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TL;DR: In this article, the authors describe the use of dielectric supports with extremely small interface discontinuities, contacting members that are insensitive to mechanical tolerances, calculable airline impedance standards of very high absolute accuracy, nearly reflectionless terminations based on a cylindrical metal-film resistor and adaptors between line sizes based on smooth (rather than stepped) diametral transitions.

Abstract: Significant advances in the performance of precision coaxial standards and components have resulted from rigid adherence to three basic design principles: 1) incremental constancy of characteristic impedance, 2) coplanar compensation of discontinuities, and 3) control of mechanical tolerance sensitivity. The advances include dielectric supports with extremely small interface discontinuities, contacting members that are insensitive to mechanical tolerances, calculable airline impedance standards of very high absolute accuracy, nearly reflectionless terminations based on a cylindrical metal-film resistor, and adaptors between line sizes based on smooth (rather than stepped) diametral transitions. Extensions of the design principles have resulted in the introduction of closely controlled reflections provided by a novel impedance-matching tuner, broadband calibrated mismatches, and resistance-standard terminations that retain their nominal dc values to very high frequencies.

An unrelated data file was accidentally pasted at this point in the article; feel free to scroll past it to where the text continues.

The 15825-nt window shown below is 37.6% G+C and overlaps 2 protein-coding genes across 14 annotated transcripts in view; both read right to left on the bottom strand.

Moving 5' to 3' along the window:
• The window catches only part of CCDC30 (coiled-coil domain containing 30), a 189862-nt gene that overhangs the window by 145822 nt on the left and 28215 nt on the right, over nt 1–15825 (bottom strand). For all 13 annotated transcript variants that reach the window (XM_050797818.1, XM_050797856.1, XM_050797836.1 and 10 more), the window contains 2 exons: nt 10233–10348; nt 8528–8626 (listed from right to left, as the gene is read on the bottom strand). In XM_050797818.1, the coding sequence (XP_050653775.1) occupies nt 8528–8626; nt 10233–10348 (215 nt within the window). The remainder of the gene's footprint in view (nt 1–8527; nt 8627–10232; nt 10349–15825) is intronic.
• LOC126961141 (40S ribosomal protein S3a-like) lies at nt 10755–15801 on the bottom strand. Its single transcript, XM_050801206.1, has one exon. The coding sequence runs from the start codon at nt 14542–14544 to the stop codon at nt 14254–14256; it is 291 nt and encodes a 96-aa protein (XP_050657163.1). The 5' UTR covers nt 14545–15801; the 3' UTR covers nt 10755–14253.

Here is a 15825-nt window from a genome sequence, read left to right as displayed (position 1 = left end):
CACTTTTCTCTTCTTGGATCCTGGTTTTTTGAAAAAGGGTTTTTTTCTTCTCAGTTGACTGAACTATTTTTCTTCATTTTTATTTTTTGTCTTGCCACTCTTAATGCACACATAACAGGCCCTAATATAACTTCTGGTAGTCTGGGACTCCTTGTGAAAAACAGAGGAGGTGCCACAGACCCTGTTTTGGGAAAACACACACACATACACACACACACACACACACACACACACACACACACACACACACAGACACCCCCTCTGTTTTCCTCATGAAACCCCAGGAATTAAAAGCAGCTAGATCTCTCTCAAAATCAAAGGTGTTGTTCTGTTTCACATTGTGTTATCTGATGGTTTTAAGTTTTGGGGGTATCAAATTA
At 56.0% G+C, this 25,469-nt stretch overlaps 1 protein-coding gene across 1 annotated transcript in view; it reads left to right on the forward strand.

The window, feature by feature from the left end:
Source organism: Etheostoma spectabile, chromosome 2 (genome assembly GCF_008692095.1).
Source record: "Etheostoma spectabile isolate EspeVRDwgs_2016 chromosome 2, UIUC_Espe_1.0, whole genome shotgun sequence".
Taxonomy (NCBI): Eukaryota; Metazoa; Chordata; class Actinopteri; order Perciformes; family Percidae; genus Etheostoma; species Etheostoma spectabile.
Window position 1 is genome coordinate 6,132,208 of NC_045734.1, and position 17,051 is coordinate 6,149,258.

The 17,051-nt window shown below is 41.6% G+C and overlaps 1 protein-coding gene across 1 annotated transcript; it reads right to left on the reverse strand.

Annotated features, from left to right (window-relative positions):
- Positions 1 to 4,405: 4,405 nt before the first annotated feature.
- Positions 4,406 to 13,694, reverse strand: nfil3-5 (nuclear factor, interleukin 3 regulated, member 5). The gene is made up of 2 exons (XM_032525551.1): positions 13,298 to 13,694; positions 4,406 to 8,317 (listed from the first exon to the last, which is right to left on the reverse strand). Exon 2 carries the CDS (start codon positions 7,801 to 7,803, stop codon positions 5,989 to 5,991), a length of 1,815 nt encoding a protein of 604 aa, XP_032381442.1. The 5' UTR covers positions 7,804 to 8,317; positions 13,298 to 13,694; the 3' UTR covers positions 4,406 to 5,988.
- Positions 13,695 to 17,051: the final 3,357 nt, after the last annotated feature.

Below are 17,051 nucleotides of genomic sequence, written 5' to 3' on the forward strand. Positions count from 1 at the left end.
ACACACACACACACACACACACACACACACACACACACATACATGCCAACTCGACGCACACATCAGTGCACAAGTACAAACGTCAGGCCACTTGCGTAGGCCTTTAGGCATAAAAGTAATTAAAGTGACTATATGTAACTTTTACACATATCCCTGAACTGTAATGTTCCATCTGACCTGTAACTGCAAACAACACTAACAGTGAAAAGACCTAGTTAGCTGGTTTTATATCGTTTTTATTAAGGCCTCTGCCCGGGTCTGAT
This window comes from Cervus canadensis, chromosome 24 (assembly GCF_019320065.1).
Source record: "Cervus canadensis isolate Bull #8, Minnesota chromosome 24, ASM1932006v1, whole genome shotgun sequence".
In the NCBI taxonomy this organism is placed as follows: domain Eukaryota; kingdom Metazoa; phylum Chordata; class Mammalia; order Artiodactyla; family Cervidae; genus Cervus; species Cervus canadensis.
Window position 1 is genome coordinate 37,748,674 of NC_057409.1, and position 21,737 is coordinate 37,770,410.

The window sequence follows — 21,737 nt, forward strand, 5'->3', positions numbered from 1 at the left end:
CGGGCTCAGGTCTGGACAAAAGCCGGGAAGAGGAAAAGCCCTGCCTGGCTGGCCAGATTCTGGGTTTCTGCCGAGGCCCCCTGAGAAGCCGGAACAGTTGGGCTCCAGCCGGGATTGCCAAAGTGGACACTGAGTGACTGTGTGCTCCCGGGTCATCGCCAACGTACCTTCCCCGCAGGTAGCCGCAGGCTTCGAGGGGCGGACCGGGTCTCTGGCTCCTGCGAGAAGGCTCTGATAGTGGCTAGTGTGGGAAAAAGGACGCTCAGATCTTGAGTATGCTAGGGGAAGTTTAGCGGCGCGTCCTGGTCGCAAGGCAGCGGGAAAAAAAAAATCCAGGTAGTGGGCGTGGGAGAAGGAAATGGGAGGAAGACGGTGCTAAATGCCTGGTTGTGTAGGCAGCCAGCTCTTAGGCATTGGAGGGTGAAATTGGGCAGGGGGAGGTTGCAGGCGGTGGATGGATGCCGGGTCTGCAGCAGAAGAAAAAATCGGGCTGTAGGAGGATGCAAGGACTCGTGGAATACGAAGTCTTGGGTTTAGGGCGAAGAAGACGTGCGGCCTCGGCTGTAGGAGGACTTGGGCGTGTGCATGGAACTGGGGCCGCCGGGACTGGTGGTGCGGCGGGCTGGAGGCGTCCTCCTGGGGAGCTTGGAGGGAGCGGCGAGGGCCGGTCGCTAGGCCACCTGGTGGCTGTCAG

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TL;DR: In this article, the Herpin equivalent index (HERI) was used to replace image admittance in the transmission line theory of dielectric layers of alternating low and high Dielectric constant.

Abstract: Dielectric layers of alternating low and high dielectric constant are useful as filters in the millimeter wave, infrared, and optical regions, spanning a spectrum of about five decades. Transmission line theory can be applied, with refractive index replacing admittance. The electrical or optical thicknesses of the layers are generally integral multiples of the thinnest layer, but the reflection in the pass band can be appreciably reduced by small adjustments in the layer thicknesses. The theory is based on the concept of Herpin equivalent index, which is the optical counterpart of image admittance used by electrical engineers. The theory is reviewed and design data is presented.